The very first feeling of the saddle is the firm, yet padded support.  This is a good feeling as I don’t like a saddle that I sink into. If you sink too much into a saddle your sit bones are no longer holding you up and the soft tissues are left holding you up.  This saddle hasn’t seen more than an hour and a half of consistent ride time so we can only tell how the padded feeling holds up.

The “pressure relief channel” seems to work so far.  It isn’t a cut out so if I rock into the drops I can feel pressure on my soft tissue areas but to this point there has been no numbness or pain when this pressure happens for an extended amount of time.

Look & Design

The saddle is an eye catcher.  Subtle enough, but if someone walks close enough to see the top of your saddle they will stop and ask, “WHAT?!”  This exact story has happened to me with everyone that has seen the saddle.  My only worry about the eye catching colors are they will bleed over time into my white bib shorts.

Closing Thoughts

Sitting initially on this saddle I didn’t think “this is the one,” but that never has happened before with any of my favorite saddles. There are always fine tuning with the bike fit and trying different angles and fore/aft of the saddle.  BUT I didn’t sit on this saddle and feel horrible pain, nor did I feel pain after 25 miles.  The jury is still out on this saddle but I will check back with you as the fit is modified and more miles are logged.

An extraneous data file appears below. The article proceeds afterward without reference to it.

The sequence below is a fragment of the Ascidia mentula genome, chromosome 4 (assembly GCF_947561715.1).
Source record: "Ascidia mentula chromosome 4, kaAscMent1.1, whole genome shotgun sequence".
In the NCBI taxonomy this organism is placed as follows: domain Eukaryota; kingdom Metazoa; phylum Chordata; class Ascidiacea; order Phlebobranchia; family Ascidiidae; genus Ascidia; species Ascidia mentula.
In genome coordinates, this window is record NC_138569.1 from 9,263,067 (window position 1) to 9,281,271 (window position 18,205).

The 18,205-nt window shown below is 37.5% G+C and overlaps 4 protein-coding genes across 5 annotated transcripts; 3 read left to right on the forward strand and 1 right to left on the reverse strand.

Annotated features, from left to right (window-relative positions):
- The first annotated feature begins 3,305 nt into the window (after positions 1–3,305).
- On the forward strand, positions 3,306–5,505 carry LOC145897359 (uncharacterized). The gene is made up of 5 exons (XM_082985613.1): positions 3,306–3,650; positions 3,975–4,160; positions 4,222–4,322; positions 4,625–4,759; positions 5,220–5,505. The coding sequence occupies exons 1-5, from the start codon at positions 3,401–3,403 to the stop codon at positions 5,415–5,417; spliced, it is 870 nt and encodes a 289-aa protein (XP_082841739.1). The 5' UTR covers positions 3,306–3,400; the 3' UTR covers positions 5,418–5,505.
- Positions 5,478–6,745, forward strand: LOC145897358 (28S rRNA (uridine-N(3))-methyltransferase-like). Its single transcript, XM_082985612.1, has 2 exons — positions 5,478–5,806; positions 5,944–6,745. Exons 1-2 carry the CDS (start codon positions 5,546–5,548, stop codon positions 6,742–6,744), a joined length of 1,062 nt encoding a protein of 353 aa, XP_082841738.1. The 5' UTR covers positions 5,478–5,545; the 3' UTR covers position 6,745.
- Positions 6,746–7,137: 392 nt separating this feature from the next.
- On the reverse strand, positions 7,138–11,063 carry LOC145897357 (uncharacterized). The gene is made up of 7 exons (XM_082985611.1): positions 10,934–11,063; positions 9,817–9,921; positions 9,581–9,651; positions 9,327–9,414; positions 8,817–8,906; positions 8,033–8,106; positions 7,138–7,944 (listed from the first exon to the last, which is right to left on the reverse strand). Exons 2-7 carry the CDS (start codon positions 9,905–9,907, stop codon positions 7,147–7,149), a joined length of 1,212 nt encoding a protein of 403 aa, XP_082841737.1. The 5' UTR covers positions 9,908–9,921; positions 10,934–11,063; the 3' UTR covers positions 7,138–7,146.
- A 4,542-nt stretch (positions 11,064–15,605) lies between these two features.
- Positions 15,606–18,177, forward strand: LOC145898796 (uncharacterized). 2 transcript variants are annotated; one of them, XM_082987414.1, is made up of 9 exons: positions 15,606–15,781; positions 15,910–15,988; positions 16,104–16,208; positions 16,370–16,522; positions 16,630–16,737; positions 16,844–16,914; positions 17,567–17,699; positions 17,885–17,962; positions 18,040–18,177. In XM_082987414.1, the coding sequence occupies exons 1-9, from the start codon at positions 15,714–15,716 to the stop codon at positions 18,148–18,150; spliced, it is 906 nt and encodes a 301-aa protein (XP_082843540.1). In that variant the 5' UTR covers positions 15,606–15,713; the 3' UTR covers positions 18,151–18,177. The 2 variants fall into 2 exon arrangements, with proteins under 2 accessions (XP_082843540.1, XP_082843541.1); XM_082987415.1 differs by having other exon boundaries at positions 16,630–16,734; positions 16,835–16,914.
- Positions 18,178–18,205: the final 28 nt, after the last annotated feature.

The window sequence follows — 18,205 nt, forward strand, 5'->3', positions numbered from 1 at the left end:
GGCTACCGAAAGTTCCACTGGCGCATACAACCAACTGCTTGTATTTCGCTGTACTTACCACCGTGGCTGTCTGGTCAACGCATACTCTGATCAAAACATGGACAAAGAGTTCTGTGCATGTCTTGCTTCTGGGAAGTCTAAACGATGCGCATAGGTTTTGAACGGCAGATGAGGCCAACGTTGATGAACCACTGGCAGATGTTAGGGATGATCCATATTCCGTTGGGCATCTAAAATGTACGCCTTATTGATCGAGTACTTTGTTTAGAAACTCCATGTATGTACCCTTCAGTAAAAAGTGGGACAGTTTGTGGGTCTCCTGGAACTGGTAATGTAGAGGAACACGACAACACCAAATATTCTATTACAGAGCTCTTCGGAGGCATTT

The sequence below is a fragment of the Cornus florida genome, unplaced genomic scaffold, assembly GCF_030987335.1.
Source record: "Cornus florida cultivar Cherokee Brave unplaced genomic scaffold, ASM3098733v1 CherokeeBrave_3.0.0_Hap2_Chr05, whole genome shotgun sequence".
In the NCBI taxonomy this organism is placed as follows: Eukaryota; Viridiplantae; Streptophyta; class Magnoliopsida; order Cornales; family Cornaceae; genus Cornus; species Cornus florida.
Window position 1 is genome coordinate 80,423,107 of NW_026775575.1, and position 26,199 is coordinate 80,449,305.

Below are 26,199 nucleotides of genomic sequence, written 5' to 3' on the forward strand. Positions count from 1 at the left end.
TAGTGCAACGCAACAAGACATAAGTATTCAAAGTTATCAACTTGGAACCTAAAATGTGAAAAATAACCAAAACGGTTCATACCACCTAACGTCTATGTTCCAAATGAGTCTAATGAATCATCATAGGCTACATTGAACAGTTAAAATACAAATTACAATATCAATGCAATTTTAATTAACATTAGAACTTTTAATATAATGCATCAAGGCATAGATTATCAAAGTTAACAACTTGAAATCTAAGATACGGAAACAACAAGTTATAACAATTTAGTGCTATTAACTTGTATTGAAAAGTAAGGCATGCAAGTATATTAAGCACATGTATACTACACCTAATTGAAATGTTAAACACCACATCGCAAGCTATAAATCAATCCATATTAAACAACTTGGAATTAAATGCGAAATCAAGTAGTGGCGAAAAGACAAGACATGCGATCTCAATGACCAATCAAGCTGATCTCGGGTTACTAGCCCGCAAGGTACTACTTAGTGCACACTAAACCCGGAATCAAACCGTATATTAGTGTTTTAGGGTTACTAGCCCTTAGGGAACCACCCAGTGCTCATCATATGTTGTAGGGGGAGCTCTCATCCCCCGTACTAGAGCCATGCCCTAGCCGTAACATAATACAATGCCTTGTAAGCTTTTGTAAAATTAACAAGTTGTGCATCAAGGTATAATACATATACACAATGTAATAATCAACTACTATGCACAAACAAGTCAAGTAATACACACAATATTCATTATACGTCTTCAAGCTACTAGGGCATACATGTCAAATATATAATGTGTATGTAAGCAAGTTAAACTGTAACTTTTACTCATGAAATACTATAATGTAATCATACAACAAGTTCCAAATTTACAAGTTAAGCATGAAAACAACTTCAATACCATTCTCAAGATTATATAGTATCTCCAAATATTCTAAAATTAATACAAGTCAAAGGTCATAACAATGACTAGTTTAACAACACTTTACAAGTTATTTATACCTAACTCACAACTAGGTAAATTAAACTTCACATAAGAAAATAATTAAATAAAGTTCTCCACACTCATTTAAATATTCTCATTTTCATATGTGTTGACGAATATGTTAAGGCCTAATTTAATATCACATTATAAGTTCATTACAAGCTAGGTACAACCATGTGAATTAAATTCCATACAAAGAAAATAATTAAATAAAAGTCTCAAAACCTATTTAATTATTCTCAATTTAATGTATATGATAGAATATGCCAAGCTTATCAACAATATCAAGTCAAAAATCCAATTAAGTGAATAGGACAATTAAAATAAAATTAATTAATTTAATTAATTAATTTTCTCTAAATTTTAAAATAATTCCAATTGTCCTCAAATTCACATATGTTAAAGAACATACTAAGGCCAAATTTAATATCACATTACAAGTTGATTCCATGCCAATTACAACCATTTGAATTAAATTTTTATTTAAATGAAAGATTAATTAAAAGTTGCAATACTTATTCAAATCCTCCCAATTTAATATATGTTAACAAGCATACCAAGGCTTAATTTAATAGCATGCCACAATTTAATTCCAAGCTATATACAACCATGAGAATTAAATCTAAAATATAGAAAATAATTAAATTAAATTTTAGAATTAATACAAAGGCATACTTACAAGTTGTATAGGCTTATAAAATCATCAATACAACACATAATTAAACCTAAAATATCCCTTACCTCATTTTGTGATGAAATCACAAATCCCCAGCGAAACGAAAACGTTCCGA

Basics : Cycling Computers

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There is a great accessory for your bike called a bike computer or cyclometer.   Like a cars dashboard it can tell you many things about your speed, average, time and even get into more detailed things like cadence*, heart rate or incline.  The computer works on your bike by either a cable running from the computer head unit on your handlebar/stem area down your bike to a sensor that zip ties on.  Then a magnet is placed on your wheel, every time the magnet spins past the sensor it sends a transmission to the computer head.  It computes how many times per minute or second the magnet goes around, does some math and tells you your speed/distance.   The wheel diameter is very important as that is part of the calculation to get the right speed/time so make sure to set your computer head unit for your wheel and tire size.  If you change tire sizes, reset the settings.